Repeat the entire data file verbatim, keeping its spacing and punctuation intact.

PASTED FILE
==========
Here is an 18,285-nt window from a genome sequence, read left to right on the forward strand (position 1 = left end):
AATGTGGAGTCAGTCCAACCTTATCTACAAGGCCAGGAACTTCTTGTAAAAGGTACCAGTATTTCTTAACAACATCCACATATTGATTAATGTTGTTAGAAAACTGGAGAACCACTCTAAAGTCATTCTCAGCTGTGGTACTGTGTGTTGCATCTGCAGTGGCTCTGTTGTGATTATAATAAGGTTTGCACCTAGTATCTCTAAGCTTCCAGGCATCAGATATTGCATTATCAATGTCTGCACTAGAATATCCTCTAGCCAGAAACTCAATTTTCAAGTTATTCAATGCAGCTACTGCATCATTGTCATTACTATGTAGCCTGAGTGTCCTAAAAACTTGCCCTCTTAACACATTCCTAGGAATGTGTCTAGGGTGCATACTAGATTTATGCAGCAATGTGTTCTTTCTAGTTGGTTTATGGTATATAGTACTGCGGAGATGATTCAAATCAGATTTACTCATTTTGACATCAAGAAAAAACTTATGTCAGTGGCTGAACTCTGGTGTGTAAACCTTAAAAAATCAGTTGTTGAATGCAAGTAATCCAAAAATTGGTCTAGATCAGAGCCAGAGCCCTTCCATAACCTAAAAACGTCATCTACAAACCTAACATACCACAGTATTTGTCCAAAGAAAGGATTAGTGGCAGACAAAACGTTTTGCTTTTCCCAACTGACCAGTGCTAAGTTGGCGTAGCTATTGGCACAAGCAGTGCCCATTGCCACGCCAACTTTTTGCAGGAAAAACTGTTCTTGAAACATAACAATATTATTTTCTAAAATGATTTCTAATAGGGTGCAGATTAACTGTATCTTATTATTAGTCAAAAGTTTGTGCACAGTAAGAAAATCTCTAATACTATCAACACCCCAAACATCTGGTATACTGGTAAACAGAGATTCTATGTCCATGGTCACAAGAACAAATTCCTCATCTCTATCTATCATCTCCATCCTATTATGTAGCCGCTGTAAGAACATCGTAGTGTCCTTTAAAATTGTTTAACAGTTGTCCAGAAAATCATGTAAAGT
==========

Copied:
Here is an 18,285-nt window from a genome sequence, read left to right on the forward strand (position 1 = left end):
AATGTGGAGTCAGTCCAACCTTATCTACAAGGCCAGGAACTTCTTGTAAAAGGTACCAGTATTTCTTAACAACATCCACATATTGATTAATGTTGTTAGAAAACTGGAGAACCACTCTAAAGTCATTCTCAGCTGTGGTACTGTGTGTTGCATCTGCAGTGGCTCTGTTGTGATTATAATAAGGTTTGCACCTAGTATCTCTAAGCTTCCAGGCATCAGATATTGCATTATCAATGTCTGCACTAGAATATCCTCTAGCCAGAAACTCAATTTTCAAGTTATTCAATGCAGCTACTGCATCATTGTCATTACTATGTAGCCTGAGTGTCCTAAAAACTTGCCCTCTTAACACATTCCTAGGAATGTGTCTAGGGTGCATACTAGATTTATGCAGCAATGTGTTCTTTCTAGTTGGTTTATGGTATATAGTACTGCGGAGATGATTCAAATCAGATTTACTCATTTTGACATCAAGAAAAAACTTATGTCAGTGGCTGAACTCTGGTGTGTAAACCTTAAAAAATCAGTTGTTGAATGCAAGTAATCCAAAAATTGGTCTAGATCAGAGCCAGAGCCCTTCCATAACCTAAAAACGTCATCTACAAACCTAACATACCACAGTATTTGTCCAAAGAAAGGATTAGTGGCAGACAAAACGTTTTGCTTTTCCCAACTGACCAGTGCTAAGTTGGCGTAGCTATTGGCACAAGCAGTGCCCATTGCCACGCCAACTTTTTGCAGGAAAAACTGTTCTTGAAACATAACAATATTATTTTCTAAAATGATTTCTAATAGGGTGCAGATTAACTGTATCTTATTATTAGTCAAAAGTTTGTGCACAGTAAGAAAATCTCTAATACTATCAACACCCCAAACATCTGGTATACTGGTAAACAGAGATTCTATGTCCATGGTCACAAGAACAAATTCCTCATCTCTATCTATCATCTCCATCCTATTATGTAGCCGCTGTAAGAACATCGTAGTGTCCTTTAAAATTGTTTAACAGTTGTCCAGAAAATCATGTAAAGT